|Day 3 – April 6||Lelant to Portreath|
|Weather: Cloud, wind, heavy rain||B&B: Cliff House B&B (£38)|
|Departed: 09:45 Arrived: 15:45||Walked: 4h 55m Rested: 1 hr 19m|
|Distance Today: 15.2 mi / 24.46 km||Total Distance: 41.97 mi / 67.54 km|
|% Complete: ~ 3.82%||Pint of the Day: Skinners Ginger Tosser|
|GPS Track for: Day 3|
I picked off where I left off yesterday just outside the Badger Inn in Lelant. The rain that was expected had yet to materialize as I made the 2.5 mile journey from Lelant around the end of the estuary and back toward Hayle. I’ve done this estuary walk once before and it was just as uninspiring today as it was in 1996. A combination of roads and light industrial parks finally gave way to a wide swath of white sand and mountains of sand dunes.
I walked along the beach for half an hour knowing that at some point I would need to cut back inland before I reached the village of Gwithian. My decision to cut inland sooner rather than later was a poor one and I ended up walking aimlessly around the sea of sand dunes. Theoretically the South West Coast Path ran through these dunes but there were in fact many paths and I couldn’t find the needle in the haystack. I decided to make a bee-line for the B-road and wove my way though the St. Ives Bay “Carapar”k in the process.
I know of several LEJOGers who prefer roads to footpaths but I have to admit I’m not one of them. I’m happy to use them on occasion but I can’t imagine spending most of my time on them. For the first quarter mile or so there was a pavement (sidewalk) next to the road but this quickly disappeared and I was forced to move back and forth across the road looking for a shoulder. Often there wasn’t one on either side at which point I would walk in the lane coming towards me and then plaster myself against the hedge when an oncoming car approached. The cars had no problem seeing me, so they slowed down and gave me a wave as they passed. This game continued for a good half hour until I reached Gwithian.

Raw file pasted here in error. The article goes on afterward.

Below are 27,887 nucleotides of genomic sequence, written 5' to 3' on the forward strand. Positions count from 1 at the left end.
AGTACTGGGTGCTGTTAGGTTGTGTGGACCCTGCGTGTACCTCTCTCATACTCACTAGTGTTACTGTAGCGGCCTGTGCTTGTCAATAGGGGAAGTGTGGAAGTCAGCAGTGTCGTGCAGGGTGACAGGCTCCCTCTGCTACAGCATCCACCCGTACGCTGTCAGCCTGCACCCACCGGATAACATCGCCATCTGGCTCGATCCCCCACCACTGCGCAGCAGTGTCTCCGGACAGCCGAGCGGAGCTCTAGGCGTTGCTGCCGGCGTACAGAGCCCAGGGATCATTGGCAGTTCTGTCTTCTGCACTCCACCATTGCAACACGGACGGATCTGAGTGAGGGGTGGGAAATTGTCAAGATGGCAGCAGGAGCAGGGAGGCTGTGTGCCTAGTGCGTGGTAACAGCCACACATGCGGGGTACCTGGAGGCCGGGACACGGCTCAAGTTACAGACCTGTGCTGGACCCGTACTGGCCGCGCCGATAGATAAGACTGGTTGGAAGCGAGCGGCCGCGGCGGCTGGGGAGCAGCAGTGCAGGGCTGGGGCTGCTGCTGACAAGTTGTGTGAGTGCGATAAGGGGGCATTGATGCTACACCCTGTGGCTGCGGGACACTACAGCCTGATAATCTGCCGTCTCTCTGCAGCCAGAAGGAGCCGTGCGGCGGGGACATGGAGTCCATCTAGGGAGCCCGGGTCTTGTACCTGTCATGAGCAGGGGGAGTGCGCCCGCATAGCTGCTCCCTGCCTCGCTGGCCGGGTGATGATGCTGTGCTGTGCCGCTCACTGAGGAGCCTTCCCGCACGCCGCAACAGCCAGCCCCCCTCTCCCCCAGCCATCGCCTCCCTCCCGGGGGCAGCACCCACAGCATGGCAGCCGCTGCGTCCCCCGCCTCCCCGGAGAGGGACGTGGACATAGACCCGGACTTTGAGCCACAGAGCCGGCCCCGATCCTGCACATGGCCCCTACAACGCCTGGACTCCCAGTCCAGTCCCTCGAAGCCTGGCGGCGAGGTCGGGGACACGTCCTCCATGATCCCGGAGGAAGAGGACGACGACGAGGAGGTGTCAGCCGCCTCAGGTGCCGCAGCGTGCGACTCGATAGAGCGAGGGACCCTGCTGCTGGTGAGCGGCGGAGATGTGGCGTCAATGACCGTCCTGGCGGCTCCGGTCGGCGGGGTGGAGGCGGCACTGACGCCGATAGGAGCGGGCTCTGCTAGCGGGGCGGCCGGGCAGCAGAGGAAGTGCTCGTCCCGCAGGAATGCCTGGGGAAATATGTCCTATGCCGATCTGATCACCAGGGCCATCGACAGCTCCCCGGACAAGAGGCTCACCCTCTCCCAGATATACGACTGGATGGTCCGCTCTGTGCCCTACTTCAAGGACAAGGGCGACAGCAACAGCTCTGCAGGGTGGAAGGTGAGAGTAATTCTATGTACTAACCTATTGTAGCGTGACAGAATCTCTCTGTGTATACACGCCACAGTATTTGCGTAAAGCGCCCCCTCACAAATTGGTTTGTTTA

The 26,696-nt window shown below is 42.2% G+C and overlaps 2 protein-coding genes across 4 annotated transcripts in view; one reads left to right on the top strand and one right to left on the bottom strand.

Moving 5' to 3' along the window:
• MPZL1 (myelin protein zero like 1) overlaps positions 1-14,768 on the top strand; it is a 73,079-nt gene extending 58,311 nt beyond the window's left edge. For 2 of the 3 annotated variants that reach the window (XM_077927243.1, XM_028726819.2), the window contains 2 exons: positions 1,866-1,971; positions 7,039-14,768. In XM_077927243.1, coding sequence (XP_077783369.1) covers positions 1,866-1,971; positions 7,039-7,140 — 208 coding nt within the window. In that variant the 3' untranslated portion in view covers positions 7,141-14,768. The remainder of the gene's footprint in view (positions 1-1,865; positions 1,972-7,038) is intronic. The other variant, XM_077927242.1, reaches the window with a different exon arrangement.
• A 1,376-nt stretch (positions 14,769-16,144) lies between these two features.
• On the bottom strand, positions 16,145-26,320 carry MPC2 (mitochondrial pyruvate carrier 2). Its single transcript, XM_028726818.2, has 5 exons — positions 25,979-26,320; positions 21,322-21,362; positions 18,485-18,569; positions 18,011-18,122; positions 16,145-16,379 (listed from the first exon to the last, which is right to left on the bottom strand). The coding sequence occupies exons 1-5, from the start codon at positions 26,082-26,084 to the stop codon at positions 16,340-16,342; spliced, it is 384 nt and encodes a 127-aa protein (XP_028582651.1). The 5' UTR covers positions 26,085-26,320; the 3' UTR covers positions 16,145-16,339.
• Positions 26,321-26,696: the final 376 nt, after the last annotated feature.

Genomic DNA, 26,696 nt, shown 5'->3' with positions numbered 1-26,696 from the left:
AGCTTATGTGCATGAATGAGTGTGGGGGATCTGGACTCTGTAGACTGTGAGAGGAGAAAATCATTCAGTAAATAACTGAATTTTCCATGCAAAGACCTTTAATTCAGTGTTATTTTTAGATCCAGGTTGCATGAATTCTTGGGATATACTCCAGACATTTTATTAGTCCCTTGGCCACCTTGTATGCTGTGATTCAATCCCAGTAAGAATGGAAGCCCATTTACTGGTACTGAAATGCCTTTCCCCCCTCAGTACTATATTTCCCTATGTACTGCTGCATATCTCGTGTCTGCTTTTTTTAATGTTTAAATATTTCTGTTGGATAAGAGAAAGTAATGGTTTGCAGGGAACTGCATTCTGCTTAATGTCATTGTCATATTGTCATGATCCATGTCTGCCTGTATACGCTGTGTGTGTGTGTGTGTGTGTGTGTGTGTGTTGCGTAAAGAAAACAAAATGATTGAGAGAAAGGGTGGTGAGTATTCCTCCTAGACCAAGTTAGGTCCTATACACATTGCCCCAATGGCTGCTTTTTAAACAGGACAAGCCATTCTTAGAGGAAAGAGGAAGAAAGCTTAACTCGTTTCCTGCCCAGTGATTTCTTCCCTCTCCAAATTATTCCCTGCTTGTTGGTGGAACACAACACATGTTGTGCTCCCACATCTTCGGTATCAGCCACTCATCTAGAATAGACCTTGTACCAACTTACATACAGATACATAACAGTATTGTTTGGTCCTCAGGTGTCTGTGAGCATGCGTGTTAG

It was 12:30 when I passed through the village and I was making good time so I decided to stop in at the Red River Inn. The young landlord was friendly and very passionate about his Real Ales. He had four on tap and went through each of them methodically. After careful consideration I decided on half a pint of Tinner’s Ginger Tosser. We chatted about beer for quite some time and he hauled out two pails of tap handle labels, detailing many of his favourites. He is hosting a Real Ale festival on the weekend … I wonder how long it would take to get here from Padstow (assuming it’s even possible using public transportation)? I was enjoying the conversation and the warm coal fire and could have easily stayed here all afternoon. Unfortunately I still had 7 or 8 miles to walk.
The path between Gwithian and Portreath was easy to follow and in extremely good condition. The scenery was spectacular and it was a fairly easy walk up until the last section when I encountered a very deep cut which required zigzagging down one side and up the other. Unfortunately the weather was abysmal. At about 1:30pm the driving rain started and didn’t stop. The rain was so hard that it penetrated my Gortex jacket and even my sealed map case. Walking along the cliff face meant there was nowhere to take shelter and so I was a bit late getting my gaiters on.
I reached Portreath before 4pm but my B&B landlords will be out until 6pm so I’m drying out in the Portreath Arms, conveniently located right next door. They don’t have a fire on so I’m not able to dry my stuff out.
Tomorrow’s walk to Perranporth is a bit shorter and should take less than 5 hours. It appears that the distances I estimated using “Where’s the Path” are out by about 10%, not surprising considering they are only as accurate as my mouse clicks. Fortunately I seem to be walking faster than the “Naismith Rule” average and so my timings are fairly realistic.
After Perranporth its Newquay and then Padstow where I will enjoy a day off.